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Archived updates for Wednesday, September 20, 2006

Patents Not Killing Software Industry

According to "Patents, Entry and Growth in the Software Industry," by `
Professor Robert P. Merges, new firm entry into the software industry remains robust, despite the presence of patents and, in some cases, perhaps because of them. According to Professor Merges:


On the basis of overall industry concentration figures, which are quite low by comparison to other industries, and evidence of continued entry of new startups, it is safe to say that the predictions of the software patent doubters in the early 1990s have been effectively refuted so far. To the extent that some
also argue that software firms may have an incentive to cynically stockpile patents, with no real concern for the effort that goes in or the quality that results from those patents, we have seen evidence that this too is wrong. At least some proxies of effort level correlate well with measures of firm success
– implying that successful software firms take their patents seriously. This, along with evidence that innovative software firms in other countries make use of the patent system more than non-innovative firms, suggests a simple overall conclusion: patents are not killing the software industry, and successful firms are paying attention to patent quality, at least according to some measures.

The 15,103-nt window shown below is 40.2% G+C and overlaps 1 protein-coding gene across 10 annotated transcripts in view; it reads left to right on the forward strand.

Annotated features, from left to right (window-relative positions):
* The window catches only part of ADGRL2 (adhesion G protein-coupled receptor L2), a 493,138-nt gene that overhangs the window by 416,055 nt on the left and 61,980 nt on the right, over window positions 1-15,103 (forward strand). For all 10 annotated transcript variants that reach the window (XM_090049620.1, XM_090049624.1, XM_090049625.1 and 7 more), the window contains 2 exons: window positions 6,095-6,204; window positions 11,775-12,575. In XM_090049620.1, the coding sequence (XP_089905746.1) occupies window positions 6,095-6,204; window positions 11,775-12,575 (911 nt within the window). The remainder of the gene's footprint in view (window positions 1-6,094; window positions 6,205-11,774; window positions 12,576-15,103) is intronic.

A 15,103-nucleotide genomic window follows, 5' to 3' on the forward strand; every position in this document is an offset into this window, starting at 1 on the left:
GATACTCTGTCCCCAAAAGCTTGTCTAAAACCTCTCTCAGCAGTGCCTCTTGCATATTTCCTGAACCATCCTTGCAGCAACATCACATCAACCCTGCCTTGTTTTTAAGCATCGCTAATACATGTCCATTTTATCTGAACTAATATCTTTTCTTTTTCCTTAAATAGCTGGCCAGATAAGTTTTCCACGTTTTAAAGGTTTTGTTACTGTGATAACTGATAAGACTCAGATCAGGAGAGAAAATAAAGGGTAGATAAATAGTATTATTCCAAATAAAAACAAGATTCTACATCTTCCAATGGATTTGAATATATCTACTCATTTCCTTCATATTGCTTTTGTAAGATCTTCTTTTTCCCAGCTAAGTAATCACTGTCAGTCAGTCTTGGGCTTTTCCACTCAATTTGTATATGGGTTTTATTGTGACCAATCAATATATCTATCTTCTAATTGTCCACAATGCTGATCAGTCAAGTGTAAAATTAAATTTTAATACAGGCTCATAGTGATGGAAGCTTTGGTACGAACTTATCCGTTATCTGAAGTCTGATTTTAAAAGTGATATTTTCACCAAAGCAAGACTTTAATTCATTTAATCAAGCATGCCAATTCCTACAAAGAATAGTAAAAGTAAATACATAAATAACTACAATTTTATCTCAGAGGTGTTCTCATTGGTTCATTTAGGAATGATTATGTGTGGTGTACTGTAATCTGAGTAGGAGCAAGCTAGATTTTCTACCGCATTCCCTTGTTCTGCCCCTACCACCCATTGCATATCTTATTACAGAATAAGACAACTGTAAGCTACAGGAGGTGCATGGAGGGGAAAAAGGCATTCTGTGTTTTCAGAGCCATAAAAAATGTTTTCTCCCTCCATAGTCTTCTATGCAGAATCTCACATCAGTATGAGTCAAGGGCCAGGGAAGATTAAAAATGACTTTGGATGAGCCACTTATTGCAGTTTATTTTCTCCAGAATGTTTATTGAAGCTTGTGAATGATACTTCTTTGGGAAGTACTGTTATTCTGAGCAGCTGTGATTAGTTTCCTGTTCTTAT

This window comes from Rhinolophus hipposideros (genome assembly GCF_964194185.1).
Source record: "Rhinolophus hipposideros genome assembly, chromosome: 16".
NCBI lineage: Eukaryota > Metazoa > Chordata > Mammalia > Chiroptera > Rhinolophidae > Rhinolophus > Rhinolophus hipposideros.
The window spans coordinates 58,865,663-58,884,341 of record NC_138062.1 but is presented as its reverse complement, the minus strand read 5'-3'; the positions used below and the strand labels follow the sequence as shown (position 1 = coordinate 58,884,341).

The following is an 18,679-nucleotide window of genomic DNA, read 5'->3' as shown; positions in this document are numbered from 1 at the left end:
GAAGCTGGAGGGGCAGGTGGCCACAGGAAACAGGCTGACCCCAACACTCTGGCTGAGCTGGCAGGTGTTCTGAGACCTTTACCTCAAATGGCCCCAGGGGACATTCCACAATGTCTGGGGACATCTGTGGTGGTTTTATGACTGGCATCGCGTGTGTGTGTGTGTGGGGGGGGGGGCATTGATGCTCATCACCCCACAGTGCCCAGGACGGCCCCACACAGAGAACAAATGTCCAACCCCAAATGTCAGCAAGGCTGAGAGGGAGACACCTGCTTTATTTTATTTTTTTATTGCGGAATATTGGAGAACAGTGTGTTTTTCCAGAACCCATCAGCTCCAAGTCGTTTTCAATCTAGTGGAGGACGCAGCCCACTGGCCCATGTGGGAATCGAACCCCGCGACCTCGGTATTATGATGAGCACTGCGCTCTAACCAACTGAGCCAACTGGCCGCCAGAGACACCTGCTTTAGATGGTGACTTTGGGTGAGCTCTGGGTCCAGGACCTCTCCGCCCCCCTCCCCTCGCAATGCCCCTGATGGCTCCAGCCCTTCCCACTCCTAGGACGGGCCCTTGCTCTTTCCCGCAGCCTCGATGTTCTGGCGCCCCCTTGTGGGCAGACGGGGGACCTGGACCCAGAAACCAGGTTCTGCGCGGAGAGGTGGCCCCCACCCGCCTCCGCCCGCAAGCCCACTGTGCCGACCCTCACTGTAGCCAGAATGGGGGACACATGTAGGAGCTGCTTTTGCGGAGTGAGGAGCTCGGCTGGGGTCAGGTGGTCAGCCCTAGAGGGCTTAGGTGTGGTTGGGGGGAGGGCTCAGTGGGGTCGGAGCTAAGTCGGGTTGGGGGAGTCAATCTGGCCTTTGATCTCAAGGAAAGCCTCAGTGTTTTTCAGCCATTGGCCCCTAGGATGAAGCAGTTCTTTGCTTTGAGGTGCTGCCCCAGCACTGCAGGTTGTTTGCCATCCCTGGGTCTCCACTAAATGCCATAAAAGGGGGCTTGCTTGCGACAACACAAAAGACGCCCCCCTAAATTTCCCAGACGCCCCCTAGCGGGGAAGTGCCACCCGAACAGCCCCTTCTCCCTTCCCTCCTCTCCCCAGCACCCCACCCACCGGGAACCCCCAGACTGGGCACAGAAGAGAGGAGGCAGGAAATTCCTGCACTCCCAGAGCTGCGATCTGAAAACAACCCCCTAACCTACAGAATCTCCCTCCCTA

As discussed in more detail at Peter Zura's Two-Seventy-One Patent Blog,

The conventional measure of concentration, the Herfindahl-Hirschman index (HHI) ranges from 0 to 10,000. However, the HHI for the software industry as a whole is less than 244 for software, compared to an average of 334 for U.S. manufacturing industries. What this means is that the top 20 sellers of pre-packaged software generate 61% of total industry revenues. Of the top ten software companies in 1990, five did not make the
list in 2000, either because they went out of business or were acquired. This is remarkable turnover compared to some industries, such as pharmaceuticals, where similar comparisons from 1990 and 2000 show that eight of ten firms made both
lists (and the ones that did not were acquired by others that did).
Other studies on software patents are linked by Zura, here.

"Of course, this does not imply the patent system has no costs; or that the costs are exceeded by the benefits of the system," comments Stephan Kinsella. "Studies have not conclusively established that the benefits of the patent system outweigh its costs," he concludes in "There's No Such Thing as a Free Patent," citing these articles.

More links to recent patent law scholarship from Google Scholar, here.
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